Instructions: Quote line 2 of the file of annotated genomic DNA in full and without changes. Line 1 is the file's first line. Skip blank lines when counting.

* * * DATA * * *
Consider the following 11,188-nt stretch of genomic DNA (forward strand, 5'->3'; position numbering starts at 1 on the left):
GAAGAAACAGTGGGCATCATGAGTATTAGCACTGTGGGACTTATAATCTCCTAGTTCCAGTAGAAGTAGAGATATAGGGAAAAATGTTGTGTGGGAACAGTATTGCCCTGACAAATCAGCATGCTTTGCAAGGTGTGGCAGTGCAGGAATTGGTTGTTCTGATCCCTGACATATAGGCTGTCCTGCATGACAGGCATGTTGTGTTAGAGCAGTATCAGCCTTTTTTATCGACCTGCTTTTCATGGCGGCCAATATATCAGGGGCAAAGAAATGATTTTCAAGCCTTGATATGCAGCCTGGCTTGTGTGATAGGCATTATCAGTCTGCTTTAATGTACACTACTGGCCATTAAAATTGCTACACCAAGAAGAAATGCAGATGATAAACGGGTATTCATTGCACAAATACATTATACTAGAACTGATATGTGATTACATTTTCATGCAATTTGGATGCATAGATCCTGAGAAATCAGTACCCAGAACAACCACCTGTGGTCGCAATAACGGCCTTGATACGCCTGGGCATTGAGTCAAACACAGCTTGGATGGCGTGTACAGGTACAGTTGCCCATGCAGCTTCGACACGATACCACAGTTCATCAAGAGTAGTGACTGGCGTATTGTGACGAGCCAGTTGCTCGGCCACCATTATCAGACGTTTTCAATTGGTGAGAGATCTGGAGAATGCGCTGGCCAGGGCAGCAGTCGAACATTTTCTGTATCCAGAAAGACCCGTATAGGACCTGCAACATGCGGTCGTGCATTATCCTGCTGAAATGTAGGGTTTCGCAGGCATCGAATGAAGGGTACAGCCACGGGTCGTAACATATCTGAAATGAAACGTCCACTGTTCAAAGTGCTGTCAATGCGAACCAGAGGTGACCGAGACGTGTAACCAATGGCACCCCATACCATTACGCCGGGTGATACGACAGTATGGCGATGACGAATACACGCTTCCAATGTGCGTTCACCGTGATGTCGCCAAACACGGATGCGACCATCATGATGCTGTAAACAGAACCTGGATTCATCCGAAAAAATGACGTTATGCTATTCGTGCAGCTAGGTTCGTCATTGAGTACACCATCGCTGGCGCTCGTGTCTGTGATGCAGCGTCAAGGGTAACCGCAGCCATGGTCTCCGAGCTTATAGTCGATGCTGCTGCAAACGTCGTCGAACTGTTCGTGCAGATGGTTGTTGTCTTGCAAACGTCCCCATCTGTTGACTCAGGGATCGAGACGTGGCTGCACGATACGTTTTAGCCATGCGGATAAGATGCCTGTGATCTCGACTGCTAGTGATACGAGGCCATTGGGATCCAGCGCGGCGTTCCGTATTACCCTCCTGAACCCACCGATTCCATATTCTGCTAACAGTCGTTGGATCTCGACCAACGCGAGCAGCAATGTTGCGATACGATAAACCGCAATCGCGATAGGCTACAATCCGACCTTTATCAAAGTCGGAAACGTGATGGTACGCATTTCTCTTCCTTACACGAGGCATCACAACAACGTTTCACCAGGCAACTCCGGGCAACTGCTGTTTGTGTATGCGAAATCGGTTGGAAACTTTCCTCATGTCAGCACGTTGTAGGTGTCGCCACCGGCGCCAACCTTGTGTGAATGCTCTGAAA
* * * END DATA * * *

GAAGAAACAGTGGGCATCATGAGTATTAGCACTGTGGGACTTATAATCTCCTAGTTCCAGTAGAAGTAGAGATATAGGGAAAAATGTTGTGTGGGAACAGTATTGCCCTGACAAATCAGCATGCTTTGCAAGGTGTGGCAGTGCAGGAATTGGTTGTTCTGATCCCTGACATATAGGCTGTCCTGCATGACAGGCATGTTGTGTTAGAGCAGTATCAGCCTTTTTTATCGACCTGCTTTTCATGGCGGCCAATATATCAGGGGCAAAGAAATGATTTTCAAGCCTTGATATGCAGCCTGGCTTGTGTGATAGGCATTATCAGTCTGCTTTAATGTACACTACTGGCCATTAAAATTGCTACACCAAGAAGAAATGCAGATGATAAACGGGTATTCATTGCACAAATACATTATACTAGAACTGATATGTGATTACATTTTCATGCAATTTGGATGCATAGATCCTGAGAAATCAGTACCCAGAACAACCACCTGTGGTCGCAATAACGGCCTTGATACGCCTGGGCATTGAGTCAAACACAGCTTGGATGGCGTGTACAGGTACAGTTGCCCATGCAGCTTCGACACGATACCACAGTTCATCAAGAGTAGTGACTGGCGTATTGTGACGAGCCAGTTGCTCGGCCACCATTATCAGACGTTTTCAATTGGTGAGAGATCTGGAGAATGCGCTGGCCAGGGCAGCAGTCGAACATTTTCTGTATCCAGAAAGACCCGTATAGGACCTGCAACATGCGGTCGTGCATTATCCTGCTGAAATGTAGGGTTTCGCAGGCATCGAATGAAGGGTACAGCCACGGGTCGTAACATATCTGAAATGAAACGTCCACTGTTCAAAGTGCTGTCAATGCGAACCAGAGGTGACCGAGACGTGTAACCAATGGCACCCCATACCATTACGCCGGGTGATACGACAGTATGGCGATGACGAATACACGCTTCCAATGTGCGTTCACCGTGATGTCGCCAAACACGGATGCGACCATCATGATGCTGTAAACAGAACCTGGATTCATCCGAAAAAATGACGTTATGCTATTCGTGCAGCTAGGTTCGTCATTGAGTACACCATCGCTGGCGCTCGTGTCTGTGATGCAGCGTCAAGGGTAACCGCAGCCATGGTCTCCGAGCTTATAGTCGATGCTGCTGCAAACGTCGTCGAACTGTTCGTGCAGATGGTTGTTGTCTTGCAAACGTCCCCATCTGTTGACTCAGGGATCGAGACGTGGCTGCACGATACGTTTTAGCCATGCGGATAAGATGCCTGTGATCTCGACTGCTAGTGATACGAGGCCATTGGGATCCAGCGCGGCGTTCCGTATTACCCTCCTGAACCCACCGATTCCATATTCTGCTAACAGTCGTTGGATCTCGACCAACGCGAGCAGCAATGTTGCGATACGATAAACCGCAATCGCGATAGGCTACAATCCGACCTTTATCAAAGTCGGAAACGTGATGGTACGCATTTCTCTTCCTTACACGAGGCATCACAACAACGTTTCACCAGGCAACTCCGGGCAACTGCTGTTTGTGTATGCGAAATCGGTTGGAAACTTTCCTCATGTCAGCACGTTGTAGGTGTCGCCACCGGCGCCAACCTTGTGTGAATGCTCTGAAA